Under the PCT, an invention is considered to be novel if it is not anticipated by the prior art. Everything which is made available to the public anywhere in the world by means of a written disclosure is considered prior art provided that such making available occurred prior to the relevant date. In cases where the making available to the public occurred by non-written means, it constitutes prior art only if a written disclosure that occurred before the relevant date confirms the non-written disclosure. The relevant date is the international filing date or, where at least one priority has been validly claimed, the date of the earliest priority. It should be noted that in considering novelty (as distinct from inventive step), it is not permissible to combine separate items of prior art together. It is also not permissible to combine separate items belonging to different embodiments described in one and the same document, unless such combination has specifically been suggested, see also ISPE Guidelines 12.06.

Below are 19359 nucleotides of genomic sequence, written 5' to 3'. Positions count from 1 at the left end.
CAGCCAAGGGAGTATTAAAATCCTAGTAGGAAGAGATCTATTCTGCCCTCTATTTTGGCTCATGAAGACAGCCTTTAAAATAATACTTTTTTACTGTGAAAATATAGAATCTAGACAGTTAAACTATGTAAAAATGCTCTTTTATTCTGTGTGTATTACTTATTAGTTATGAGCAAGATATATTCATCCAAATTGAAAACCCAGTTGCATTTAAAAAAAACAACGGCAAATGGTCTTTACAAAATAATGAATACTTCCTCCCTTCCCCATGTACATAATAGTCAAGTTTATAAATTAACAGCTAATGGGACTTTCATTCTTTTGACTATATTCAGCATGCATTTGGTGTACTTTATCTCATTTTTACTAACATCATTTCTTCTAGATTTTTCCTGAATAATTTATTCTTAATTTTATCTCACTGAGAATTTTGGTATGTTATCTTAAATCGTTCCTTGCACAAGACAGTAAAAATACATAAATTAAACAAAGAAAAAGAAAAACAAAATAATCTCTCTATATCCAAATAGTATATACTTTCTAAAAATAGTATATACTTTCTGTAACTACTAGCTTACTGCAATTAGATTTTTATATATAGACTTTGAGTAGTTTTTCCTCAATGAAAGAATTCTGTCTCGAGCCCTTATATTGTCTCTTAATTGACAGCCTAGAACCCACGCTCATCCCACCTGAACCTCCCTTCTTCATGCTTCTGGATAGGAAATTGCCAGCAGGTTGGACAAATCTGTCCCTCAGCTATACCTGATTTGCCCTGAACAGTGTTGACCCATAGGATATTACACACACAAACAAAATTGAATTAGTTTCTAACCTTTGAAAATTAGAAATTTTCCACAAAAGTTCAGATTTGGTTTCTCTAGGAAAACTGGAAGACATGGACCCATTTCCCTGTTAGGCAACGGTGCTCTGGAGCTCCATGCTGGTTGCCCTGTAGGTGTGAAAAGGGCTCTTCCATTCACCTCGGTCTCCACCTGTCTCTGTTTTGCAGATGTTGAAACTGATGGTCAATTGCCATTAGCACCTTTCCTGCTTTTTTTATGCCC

For the specific case of selection inventions see ISPE Guidelines 12.10.
Furthermore, any matter explicitly disclaimed (with the exception of disclaimers which exclude unworkable embodiments) and prior art acknowledged in a document, insofar as explicitly described therein, are to be regarded as incorporated in the document.
It is further permissible to use a dictionary or similar document of reference in order to interpret a special term used in a document.